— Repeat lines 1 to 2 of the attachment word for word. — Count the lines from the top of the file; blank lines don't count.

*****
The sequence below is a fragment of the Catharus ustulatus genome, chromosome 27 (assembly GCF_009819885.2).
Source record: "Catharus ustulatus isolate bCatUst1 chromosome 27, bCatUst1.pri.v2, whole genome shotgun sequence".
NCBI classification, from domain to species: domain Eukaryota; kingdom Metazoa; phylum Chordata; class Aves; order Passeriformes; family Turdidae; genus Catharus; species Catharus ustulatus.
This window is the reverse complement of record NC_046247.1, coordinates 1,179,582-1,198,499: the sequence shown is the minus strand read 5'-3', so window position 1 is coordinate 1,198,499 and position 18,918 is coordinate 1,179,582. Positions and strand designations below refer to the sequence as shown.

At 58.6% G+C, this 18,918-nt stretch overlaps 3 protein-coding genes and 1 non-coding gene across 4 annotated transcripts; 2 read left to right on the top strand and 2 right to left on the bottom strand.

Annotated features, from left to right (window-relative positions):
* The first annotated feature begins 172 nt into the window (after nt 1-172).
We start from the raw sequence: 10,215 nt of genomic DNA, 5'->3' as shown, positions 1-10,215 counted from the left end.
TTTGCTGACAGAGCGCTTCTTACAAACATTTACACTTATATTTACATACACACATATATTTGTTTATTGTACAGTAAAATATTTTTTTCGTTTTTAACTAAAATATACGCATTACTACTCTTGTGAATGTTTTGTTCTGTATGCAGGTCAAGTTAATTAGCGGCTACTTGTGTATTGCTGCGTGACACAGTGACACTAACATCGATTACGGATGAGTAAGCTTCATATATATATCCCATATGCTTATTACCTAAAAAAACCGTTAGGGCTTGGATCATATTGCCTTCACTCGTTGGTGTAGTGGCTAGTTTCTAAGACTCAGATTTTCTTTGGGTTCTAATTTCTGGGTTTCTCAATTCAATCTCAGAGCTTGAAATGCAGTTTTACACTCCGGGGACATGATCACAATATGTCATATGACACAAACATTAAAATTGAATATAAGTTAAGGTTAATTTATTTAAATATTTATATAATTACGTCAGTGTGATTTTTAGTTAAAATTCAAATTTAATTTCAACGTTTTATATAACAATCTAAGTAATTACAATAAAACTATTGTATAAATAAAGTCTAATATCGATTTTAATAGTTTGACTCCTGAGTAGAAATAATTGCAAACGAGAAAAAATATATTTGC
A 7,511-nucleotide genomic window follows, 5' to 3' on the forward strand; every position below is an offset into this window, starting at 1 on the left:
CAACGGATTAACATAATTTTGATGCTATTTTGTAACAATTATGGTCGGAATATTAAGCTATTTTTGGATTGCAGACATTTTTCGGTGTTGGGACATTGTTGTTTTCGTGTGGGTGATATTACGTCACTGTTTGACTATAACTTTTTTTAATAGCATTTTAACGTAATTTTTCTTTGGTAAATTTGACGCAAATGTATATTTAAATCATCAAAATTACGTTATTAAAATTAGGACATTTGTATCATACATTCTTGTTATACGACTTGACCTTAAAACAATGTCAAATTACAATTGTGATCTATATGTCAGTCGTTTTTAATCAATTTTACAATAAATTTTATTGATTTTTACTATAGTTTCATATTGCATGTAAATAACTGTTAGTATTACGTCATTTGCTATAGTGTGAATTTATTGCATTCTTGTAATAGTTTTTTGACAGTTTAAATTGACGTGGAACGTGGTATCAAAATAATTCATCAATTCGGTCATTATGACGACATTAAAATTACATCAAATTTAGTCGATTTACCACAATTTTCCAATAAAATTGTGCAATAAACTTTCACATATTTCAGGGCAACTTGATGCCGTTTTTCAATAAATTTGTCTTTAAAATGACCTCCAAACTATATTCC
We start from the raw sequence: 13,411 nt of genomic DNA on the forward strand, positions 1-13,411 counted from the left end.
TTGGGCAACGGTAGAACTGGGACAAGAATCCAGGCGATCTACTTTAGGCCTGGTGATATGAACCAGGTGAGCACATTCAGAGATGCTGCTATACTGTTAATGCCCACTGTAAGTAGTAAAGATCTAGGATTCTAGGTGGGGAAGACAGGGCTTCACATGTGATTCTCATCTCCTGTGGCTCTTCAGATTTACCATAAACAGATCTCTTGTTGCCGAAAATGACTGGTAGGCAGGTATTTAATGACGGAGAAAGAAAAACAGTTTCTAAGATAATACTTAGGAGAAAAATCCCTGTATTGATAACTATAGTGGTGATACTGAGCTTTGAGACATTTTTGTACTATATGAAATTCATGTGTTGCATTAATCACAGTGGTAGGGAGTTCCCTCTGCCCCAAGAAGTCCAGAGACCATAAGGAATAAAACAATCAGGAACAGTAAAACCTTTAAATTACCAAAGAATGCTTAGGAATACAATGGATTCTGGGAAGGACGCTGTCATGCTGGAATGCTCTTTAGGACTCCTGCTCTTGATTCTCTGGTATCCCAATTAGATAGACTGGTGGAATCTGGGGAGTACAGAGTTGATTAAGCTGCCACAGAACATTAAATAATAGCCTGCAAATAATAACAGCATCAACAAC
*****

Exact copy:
The sequence below is a fragment of the Catharus ustulatus genome, chromosome 27 (assembly GCF_009819885.2).
Source record: "Catharus ustulatus isolate bCatUst1 chromosome 27, bCatUst1.pri.v2, whole genome shotgun sequence".